It was also shown that after the delinquency petition was filed in this case, appellant was stopped by a Marshall County sheriff's deputy for illegal transportation of liquor consisting of a six-pack of beer which Daryl had purchased through another person. She stated she had intended to drink the beer with four other people. The incident occurred about 10 or 10:30 p.m. on a Friday night when Daryl was staying overnight at a friend's house. Because the deputy knew appellant's brother (who is also a deputy sheriff in Putnam County) no charges were filed against appellant.
The sole issue involved in this case on appeal is whether the trial court's order committing appellant to the Juvenile Division of the Department of Corrections was proper on the record made in the trial court.
We should observe, preliminarily, that a dispositional order must be reviewed in light of the purposes and policies of the Juvenile Court Act. As stated in the Act (Ill. Rev. Stat. 1975, ch. 37, par. 7601-2(1)):
"The purpose of this Act is to secure for each minor subject hereto such care and guidance, preferably in his own home, as will serve the moral, emotional, mental, and physical welfare of the minor and the best interests of the community; to preserve and strengthen the minor's family ties whenever possible, removing him from the custody of his parents only when his welfare or safety or the protection of the public cannot be adequately safe-guarded without removal; and, when the minor is removed from his own family, to secure for him custody, care and discipline as nearly as possible equivalent to that which should be given by his parents * * *."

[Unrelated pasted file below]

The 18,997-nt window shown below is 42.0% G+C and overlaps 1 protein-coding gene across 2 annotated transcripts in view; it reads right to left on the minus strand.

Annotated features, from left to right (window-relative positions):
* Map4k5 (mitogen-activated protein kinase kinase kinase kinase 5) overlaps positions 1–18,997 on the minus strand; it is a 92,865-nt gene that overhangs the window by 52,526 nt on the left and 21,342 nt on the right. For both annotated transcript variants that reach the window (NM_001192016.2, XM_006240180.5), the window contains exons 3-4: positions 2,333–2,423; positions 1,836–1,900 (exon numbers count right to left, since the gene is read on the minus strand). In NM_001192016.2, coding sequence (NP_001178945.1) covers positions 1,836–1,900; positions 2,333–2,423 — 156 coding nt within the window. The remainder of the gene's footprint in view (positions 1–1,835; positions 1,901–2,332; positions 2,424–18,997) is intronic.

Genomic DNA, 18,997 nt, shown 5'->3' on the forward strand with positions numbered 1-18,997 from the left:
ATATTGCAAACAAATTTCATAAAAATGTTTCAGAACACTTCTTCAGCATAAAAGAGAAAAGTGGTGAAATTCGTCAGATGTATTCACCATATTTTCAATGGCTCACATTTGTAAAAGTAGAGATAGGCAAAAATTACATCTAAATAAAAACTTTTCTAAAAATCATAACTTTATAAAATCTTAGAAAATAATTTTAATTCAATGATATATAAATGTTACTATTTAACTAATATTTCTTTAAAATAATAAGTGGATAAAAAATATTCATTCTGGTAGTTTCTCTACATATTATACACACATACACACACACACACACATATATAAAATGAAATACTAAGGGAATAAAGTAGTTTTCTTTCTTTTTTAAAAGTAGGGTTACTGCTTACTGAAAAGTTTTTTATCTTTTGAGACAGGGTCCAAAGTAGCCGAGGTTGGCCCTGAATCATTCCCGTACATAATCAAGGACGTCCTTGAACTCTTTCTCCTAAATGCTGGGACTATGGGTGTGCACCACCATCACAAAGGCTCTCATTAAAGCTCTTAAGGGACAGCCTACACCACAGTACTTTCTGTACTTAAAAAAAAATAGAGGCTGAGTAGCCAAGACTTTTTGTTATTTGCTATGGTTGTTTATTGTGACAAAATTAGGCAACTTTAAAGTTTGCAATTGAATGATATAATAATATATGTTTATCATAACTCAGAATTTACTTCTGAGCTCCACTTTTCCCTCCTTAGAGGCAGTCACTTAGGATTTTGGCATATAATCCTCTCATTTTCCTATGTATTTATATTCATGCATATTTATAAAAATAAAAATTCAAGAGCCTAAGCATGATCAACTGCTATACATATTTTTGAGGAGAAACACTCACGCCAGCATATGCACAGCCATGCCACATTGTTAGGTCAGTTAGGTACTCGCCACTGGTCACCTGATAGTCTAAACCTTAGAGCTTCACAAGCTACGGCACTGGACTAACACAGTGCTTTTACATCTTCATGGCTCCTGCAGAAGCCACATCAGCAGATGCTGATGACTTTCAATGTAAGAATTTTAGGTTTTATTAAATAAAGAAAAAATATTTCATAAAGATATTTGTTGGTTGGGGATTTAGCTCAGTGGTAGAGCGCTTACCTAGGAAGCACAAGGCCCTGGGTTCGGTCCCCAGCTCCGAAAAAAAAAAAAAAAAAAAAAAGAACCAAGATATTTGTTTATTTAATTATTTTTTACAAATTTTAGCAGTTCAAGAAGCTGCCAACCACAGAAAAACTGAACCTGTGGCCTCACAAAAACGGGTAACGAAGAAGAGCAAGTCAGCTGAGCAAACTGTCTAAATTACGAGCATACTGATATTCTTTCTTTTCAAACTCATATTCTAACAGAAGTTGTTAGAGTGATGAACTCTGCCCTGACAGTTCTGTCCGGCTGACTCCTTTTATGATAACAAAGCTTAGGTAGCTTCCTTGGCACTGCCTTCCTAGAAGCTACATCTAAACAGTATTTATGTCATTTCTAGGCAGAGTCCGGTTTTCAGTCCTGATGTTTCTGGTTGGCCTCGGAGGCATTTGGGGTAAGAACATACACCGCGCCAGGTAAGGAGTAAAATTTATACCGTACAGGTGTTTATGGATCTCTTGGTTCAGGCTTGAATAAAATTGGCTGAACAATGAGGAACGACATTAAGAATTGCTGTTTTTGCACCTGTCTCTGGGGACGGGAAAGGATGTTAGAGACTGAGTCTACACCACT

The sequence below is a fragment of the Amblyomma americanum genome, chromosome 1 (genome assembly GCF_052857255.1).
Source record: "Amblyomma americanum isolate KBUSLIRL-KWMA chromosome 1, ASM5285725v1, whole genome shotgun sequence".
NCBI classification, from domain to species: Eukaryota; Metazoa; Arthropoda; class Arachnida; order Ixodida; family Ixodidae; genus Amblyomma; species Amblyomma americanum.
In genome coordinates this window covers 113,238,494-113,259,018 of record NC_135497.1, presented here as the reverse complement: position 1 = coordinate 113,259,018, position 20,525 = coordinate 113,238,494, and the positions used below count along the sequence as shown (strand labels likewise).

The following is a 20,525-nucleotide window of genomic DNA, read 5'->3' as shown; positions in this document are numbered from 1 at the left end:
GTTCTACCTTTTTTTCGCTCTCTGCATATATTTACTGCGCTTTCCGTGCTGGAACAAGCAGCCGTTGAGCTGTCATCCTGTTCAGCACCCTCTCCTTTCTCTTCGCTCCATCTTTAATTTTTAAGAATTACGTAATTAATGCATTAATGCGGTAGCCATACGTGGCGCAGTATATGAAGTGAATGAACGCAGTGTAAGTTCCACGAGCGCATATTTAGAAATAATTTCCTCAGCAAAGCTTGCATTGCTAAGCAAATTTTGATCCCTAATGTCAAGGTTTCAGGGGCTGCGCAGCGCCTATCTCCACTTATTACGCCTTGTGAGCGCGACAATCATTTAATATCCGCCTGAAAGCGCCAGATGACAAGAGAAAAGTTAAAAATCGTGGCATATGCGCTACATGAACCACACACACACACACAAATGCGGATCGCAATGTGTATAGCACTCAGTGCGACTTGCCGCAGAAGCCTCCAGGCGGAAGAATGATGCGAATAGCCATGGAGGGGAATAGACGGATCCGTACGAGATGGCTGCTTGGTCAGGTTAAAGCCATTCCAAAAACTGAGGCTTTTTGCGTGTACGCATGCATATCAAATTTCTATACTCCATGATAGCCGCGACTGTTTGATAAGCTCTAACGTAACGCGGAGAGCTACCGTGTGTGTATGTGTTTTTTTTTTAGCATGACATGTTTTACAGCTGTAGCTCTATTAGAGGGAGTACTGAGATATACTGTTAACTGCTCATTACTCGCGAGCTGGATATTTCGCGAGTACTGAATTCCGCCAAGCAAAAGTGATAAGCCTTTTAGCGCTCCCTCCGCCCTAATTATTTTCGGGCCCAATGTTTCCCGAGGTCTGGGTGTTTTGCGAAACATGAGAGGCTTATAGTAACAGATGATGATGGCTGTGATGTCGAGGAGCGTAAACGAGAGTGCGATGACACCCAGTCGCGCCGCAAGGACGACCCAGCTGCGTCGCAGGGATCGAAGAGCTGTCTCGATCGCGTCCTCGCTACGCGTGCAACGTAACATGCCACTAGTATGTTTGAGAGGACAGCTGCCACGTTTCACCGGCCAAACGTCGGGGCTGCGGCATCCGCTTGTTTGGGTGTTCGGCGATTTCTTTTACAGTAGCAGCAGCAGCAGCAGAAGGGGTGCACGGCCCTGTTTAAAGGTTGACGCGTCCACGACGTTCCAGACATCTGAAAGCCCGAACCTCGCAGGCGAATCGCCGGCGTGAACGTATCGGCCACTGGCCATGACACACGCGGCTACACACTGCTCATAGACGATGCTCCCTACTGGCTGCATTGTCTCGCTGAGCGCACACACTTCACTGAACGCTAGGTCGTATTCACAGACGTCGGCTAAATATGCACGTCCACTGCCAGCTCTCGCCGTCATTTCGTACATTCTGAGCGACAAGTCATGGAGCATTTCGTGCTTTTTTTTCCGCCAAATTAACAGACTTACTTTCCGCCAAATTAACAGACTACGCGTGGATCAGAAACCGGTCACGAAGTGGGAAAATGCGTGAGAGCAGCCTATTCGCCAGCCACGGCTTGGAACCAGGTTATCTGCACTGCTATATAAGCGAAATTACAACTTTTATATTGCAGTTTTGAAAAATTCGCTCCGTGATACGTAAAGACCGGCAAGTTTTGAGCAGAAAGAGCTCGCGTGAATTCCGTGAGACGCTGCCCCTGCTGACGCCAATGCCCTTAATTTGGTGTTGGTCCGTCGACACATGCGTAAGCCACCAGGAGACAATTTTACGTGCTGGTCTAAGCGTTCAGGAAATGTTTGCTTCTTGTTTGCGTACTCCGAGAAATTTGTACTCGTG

The policies announced in the Juvenile Court Act are given specific support in the dispositional scheme of the Act. The relevant orders of disposition which may be entered with respect to an adjudicated delinquent are (a) placement of the minor on probation or conditional discharge and release of the minor to his parents, (b) placement of the minor under section 5-7 of the Juvenile Court Act (Ill. Rev. Stat. 1975, ch. 37, par. 705-7) with a relative or other person, a probation officer, an agency other than the Department of Corrections, a licensed training or industrial school, or any other appropriate institution, with or without placing the minor on probation or conditional discharge, and (c) commitment of a minor to the Department of Corrections under section 5-10 of the Juvenile Court Act, or under section 5-2. Any disposition removing the minor from the custody of his parents must be supported by a finding that, generally, the parents are unfit or unable, for some reason other than financial circumstances alone, to care for, protect, train or discipline the minor (Juvenile Court Act, sections 5-7, 5-10 (Ill. Rev. Stat. 1975, ch. 37, pars. 705-7, 705-10)). Commitment of the Minor to the Department of Corrections must be supported by the further finding that the best interest of the minor and the public will be served by placement.